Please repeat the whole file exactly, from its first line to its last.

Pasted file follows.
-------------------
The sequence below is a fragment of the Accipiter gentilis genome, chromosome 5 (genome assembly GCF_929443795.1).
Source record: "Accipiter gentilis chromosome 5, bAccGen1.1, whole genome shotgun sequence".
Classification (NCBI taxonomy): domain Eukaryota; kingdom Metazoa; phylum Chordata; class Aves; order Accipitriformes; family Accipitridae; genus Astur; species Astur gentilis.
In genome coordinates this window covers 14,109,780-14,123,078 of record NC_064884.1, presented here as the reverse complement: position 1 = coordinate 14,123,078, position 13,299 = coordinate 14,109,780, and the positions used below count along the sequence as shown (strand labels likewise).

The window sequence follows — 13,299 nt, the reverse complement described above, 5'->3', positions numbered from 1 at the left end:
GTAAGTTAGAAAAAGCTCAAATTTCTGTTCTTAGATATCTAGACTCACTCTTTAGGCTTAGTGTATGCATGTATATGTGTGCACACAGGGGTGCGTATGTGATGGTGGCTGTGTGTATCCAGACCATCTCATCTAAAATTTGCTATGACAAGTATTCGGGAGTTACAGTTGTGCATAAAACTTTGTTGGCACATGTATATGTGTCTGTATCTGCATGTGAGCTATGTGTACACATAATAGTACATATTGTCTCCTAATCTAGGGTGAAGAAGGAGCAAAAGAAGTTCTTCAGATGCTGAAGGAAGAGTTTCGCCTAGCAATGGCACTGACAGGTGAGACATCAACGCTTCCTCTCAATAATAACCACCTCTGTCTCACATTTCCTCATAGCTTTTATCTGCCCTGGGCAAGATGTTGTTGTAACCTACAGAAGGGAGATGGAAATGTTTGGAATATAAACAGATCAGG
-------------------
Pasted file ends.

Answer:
The sequence below is a fragment of the Accipiter gentilis genome, chromosome 5 (genome assembly GCF_929443795.1).
Source record: "Accipiter gentilis chromosome 5, bAccGen1.1, whole genome shotgun sequence".
Classification (NCBI taxonomy): domain Eukaryota; kingdom Metazoa; phylum Chordata; class Aves; order Accipitriformes; family Accipitridae; genus Astur; species Astur gentilis.
In genome coordinates this window covers 14,109,780-14,123,078 of record NC_064884.1, presented here as the reverse complement: position 1 = coordinate 14,123,078, position 13,299 = coordinate 14,109,780, and the positions used below count along the sequence as shown (strand labels likewise).

The window sequence follows — 13,299 nt, the reverse complement described above, 5'->3', positions numbered from 1 at the left end:
GTAAGTTAGAAAAAGCTCAAATTTCTGTTCTTAGATATCTAGACTCACTCTTTAGGCTTAGTGTATGCATGTATATGTGTGCACACAGGGGTGCGTATGTGATGGTGGCTGTGTGTATCCAGACCATCTCATCTAAAATTTGCTATGACAAGTATTCGGGAGTTACAGTTGTGCATAAAACTTTGTTGGCACATGTATATGTGTCTGTATCTGCATGTGAGCTATGTGTACACATAATAGTACATATTGTCTCCTAATCTAGGGTGAAGAAGGAGCAAAAGAAGTTCTTCAGATGCTGAAGGAAGAGTTTCGCCTAGCAATGGCACTGACAGGTGAGACATCAACGCTTCCTCTCAATAATAACCACCTCTGTCTCACATTTCCTCATAGCTTTTATCTGCCCTGGGCAAGATGTTGTTGTAACCTACAGAAGGGAGATGGAAATGTTTGGAATATAAACAGATCAGG